It started when Poppy was 6 months old. The light caught the gentleman’s glasses on the floor for a couple of minutes.

That was it.

The Working Cocker is now one year old. Her obsession with chasing shadows and lights plagues her life. It also affects her family.

One can imagine how frustrating it must be to chase things that she will never catch.

Biting walls

As soon as the sun sends shadow, Poppy starts biting the walls. Fired up, they open the door for her and she zooms around the garden.

Opening the glass door also triggers frantic zooming.

She calms down when they have supper. This is when sun goes down. Is it because there are fewer reflections and shadows? Is it because the active family settles down – or is it a mix of both? If she now sees a light she will look at it but not react.

Their goal is for Poppy to stop chasing shadows and lights. However, it’s unlikely to disappear from her system completely. As a built-in compulsive disorder it will could default back under stress.

Management

They will avoid as much exposure to her triggers as they can. This is to reduce rehearsal and the ‘learned behaviour’ element.

They can interrupt wild chase outside after lights and shadows by popping on a lead briefly.

They will shut her behind another door when they open the reflective glass door.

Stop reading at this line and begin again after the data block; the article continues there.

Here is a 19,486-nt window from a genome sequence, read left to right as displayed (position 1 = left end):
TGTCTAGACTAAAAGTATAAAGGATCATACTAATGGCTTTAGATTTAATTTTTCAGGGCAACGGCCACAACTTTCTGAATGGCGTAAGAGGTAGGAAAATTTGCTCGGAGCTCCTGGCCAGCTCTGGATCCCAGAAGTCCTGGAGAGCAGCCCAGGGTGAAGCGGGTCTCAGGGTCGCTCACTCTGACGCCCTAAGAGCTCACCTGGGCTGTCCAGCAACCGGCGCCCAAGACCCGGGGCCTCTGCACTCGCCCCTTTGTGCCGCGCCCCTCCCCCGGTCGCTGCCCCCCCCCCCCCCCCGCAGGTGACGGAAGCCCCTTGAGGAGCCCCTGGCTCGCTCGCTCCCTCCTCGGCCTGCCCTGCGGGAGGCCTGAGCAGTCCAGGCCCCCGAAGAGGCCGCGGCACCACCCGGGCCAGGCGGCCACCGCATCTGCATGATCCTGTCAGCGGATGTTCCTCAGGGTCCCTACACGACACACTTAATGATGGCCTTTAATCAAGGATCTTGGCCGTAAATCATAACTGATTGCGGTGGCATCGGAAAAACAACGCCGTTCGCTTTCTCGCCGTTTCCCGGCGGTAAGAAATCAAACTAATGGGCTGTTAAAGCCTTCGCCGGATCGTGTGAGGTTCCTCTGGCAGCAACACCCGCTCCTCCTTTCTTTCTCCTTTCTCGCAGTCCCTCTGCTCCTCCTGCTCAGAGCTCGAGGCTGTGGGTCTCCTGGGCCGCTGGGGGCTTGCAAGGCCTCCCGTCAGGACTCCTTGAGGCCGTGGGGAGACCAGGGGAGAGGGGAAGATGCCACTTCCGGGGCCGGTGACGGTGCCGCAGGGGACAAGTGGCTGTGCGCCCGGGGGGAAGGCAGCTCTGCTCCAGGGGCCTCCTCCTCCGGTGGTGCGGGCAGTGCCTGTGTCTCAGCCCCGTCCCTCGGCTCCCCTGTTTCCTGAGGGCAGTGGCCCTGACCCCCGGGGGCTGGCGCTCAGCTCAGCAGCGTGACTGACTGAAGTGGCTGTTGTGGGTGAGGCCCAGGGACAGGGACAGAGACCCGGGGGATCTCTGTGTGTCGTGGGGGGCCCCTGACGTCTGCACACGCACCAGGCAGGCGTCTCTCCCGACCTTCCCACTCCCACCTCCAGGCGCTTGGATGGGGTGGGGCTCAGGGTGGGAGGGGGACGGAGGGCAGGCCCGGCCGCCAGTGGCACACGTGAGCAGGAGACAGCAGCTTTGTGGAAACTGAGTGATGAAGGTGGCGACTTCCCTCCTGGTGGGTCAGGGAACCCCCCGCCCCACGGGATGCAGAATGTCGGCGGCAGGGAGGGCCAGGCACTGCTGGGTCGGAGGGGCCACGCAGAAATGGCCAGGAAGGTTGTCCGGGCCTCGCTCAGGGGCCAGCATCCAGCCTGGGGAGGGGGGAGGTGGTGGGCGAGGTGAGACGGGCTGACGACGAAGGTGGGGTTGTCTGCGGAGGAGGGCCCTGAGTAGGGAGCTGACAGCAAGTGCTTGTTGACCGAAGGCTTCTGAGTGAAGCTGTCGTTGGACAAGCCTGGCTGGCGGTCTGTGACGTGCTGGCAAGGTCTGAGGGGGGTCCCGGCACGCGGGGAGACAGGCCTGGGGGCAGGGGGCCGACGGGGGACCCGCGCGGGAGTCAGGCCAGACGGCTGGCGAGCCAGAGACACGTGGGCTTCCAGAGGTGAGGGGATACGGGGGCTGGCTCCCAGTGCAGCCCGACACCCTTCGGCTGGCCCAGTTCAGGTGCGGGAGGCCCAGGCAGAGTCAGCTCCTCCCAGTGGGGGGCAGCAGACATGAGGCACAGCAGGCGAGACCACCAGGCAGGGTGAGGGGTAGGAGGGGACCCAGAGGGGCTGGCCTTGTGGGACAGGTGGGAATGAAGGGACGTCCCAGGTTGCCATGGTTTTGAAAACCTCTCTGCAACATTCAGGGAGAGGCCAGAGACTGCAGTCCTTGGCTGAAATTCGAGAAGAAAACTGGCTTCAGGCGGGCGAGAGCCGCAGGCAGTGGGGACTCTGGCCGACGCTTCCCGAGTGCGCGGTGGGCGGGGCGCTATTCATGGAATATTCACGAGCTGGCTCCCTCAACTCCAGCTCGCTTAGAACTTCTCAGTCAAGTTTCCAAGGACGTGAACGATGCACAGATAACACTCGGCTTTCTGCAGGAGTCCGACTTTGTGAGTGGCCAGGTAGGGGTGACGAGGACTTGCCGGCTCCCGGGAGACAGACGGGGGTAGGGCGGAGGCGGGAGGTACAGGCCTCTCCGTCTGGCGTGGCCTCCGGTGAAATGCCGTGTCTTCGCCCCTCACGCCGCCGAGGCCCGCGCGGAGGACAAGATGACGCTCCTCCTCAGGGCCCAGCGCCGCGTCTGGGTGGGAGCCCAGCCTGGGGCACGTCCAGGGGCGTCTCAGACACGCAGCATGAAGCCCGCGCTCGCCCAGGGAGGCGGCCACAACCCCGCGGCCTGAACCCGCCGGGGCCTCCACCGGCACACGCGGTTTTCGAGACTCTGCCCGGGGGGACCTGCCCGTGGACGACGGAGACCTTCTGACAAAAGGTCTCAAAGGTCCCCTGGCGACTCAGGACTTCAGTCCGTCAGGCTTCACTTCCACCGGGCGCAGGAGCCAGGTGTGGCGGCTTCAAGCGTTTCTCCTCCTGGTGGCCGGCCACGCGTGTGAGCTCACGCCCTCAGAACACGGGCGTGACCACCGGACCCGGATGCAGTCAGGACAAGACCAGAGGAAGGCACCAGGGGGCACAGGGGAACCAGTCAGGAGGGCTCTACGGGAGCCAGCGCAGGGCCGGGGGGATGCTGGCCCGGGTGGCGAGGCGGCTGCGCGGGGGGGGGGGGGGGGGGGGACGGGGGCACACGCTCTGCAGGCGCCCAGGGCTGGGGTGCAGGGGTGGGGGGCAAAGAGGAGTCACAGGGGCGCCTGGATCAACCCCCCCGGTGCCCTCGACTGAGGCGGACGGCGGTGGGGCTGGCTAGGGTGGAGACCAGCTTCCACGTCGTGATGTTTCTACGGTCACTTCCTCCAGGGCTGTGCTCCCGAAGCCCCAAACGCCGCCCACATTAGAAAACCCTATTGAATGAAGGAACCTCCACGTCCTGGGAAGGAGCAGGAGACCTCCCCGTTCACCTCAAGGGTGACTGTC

Her collar tag creates lights. They will change it to plastic.

They were questioning the avoidance of lights and shadows. If they did, would she never learn to stop?

Deliberately exposing her seems to me like taking an alcoholic to a pub.

Chasing shadows and lights – what can they actually do?

The will reduce stress levels in general. The more aroused, the more ready she is to obsess.

At present they may grab her or throw her a plastic bottle to play with. They may throw a ball. These things fires her up as she runs round and round.

Where possible, they will now interrupt her immediately.

Anything too stimulating or repetitive could encourage obsession.

Jaw, nose and brain

They will give her lots of work using her jaw, brain and nose.

Scent work and hunting for things engages the seeking system. This in a healthy and non-obsessive way. Not sending it into overdrive like chasing shadows and lights.

Poppy never chases shadows and lights when she is carrying something in her mouth, so they will now straight away throw her a sock (carrying socks is her favourite way of calming herself!).

She also never chases shadows and lights when people aren’t about – or so they think.

They will try immediately walking out of the room (they will need a camera). Here is how Victoria Stilwell did this in one of her TV episodes. It’s unlikely she will chase shadows and lights when nobody is about.

They can scatter feed outside; she won’t chase lights and shadows while she’s hunting for food. they will also loo into scent work

Finally they can change her diet to the nutritional best they can find.

A week later: “It is a work in progress but after speaking to you we understand what we need to do which is great”
NB. For the sake of the story and for confidentiality also, this isn’t a complete report. If you listen to ‘other people’ or find instructions on the internet or TV that are not tailored to your own dog, you can do more harm than good. Click here for help

Categories: Stories